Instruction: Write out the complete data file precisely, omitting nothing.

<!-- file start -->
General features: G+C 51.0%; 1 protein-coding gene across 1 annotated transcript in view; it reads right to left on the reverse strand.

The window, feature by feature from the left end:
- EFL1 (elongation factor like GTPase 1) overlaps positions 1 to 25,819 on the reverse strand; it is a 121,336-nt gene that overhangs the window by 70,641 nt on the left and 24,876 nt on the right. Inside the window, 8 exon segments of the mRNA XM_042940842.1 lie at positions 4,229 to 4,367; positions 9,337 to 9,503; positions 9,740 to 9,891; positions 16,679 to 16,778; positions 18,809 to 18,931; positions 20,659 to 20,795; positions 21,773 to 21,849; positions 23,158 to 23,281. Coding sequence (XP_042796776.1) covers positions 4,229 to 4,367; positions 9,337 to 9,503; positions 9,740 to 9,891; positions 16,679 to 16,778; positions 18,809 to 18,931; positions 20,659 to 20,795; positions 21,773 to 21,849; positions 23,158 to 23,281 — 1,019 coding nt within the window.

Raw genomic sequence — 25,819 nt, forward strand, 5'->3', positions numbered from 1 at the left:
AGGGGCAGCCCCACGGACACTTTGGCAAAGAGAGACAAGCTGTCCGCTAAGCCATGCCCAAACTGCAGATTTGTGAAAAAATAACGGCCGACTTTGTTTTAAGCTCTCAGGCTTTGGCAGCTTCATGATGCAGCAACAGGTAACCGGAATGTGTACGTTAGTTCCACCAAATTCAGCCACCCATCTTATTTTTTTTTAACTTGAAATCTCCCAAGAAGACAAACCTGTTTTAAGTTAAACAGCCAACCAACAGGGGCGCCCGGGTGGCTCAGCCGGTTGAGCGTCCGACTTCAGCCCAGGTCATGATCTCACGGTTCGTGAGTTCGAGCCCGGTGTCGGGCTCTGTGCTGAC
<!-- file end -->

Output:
General features: G+C 51.0%; 1 protein-coding gene across 1 annotated transcript in view; it reads right to left on the reverse strand.

The window, feature by feature from the left end:
- EFL1 (elongation factor like GTPase 1) overlaps positions 1 to 25,819 on the reverse strand; it is a 121,336-nt gene that overhangs the window by 70,641 nt on the left and 24,876 nt on the right. Inside the window, 8 exon segments of the mRNA XM_042940842.1 lie at positions 4,229 to 4,367; positions 9,337 to 9,503; positions 9,740 to 9,891; positions 16,679 to 16,778; positions 18,809 to 18,931; positions 20,659 to 20,795; positions 21,773 to 21,849; positions 23,158 to 23,281. Coding sequence (XP_042796776.1) covers positions 4,229 to 4,367; positions 9,337 to 9,503; positions 9,740 to 9,891; positions 16,679 to 16,778; positions 18,809 to 18,931; positions 20,659 to 20,795; positions 21,773 to 21,849; positions 23,158 to 23,281 — 1,019 coding nt within the window.

Raw genomic sequence — 25,819 nt, forward strand, 5'->3', positions numbered from 1 at the left:
AGGGGCAGCCCCACGGACACTTTGGCAAAGAGAGACAAGCTGTCCGCTAAGCCATGCCCAAACTGCAGATTTGTGAAAAAATAACGGCCGACTTTGTTTTAAGCTCTCAGGCTTTGGCAGCTTCATGATGCAGCAACAGGTAACCGGAATGTGTACGTTAGTTCCACCAAATTCAGCCACCCATCTTATTTTTTTTTAACTTGAAATCTCCCAAGAAGACAAACCTGTTTTAAGTTAAACAGCCAACCAACAGGGGCGCCCGGGTGGCTCAGCCGGTTGAGCGTCCGACTTCAGCCCAGGTCATGATCTCACGGTTCGTGAGTTCGAGCCCGGTGTCGGGCTCTGTGCTGAC